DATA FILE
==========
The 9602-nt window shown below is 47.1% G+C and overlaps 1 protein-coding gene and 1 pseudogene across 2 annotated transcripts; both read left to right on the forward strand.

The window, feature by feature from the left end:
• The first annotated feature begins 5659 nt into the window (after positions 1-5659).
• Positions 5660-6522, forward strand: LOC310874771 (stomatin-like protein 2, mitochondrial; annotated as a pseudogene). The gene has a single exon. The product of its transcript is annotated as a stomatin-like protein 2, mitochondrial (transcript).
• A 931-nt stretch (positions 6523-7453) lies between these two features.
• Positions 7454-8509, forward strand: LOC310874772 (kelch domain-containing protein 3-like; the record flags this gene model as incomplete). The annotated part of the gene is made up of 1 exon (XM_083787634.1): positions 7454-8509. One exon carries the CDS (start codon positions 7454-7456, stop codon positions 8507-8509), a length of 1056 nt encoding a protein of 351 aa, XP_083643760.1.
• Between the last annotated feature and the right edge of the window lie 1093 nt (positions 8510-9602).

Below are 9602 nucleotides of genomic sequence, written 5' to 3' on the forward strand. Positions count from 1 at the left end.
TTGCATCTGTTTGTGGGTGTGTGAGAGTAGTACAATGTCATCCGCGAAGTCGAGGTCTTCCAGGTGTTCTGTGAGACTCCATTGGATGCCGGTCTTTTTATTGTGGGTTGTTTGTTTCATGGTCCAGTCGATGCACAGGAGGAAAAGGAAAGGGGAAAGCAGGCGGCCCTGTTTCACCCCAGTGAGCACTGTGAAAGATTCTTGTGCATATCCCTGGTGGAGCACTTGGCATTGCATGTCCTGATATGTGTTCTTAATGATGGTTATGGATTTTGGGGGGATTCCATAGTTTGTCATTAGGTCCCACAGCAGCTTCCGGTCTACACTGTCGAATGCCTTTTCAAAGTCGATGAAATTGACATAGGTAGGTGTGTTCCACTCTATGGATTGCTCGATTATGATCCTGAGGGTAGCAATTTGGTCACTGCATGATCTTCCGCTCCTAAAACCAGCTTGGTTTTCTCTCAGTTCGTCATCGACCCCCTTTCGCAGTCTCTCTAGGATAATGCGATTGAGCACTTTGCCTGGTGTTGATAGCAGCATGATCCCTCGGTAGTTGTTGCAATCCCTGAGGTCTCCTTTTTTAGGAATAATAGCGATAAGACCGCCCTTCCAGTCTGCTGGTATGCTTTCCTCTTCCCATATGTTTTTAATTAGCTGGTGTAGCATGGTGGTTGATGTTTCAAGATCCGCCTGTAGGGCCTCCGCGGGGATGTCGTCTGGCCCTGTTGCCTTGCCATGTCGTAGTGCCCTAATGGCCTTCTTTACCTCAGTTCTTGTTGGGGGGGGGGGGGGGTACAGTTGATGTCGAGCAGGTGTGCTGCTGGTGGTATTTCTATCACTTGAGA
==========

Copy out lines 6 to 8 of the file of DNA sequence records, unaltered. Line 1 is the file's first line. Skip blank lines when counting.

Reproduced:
• Positions 7454-8509, forward strand: LOC310874772 (kelch domain-containing protein 3-like; the record flags this gene model as incomplete). The annotated part of the gene is made up of 1 exon (XM_083787634.1): positions 7454-8509. One exon carries the CDS (start codon positions 7454-7456, stop codon positions 8507-8509), a length of 1056 nt encoding a protein of 351 aa, XP_083643760.1.
• Between the last annotated feature and the right edge of the window lie 1093 nt (positions 8510-9602).

Below are 9602 nucleotides of genomic sequence, written 5' to 3' on the forward strand. Positions count from 1 at the left end.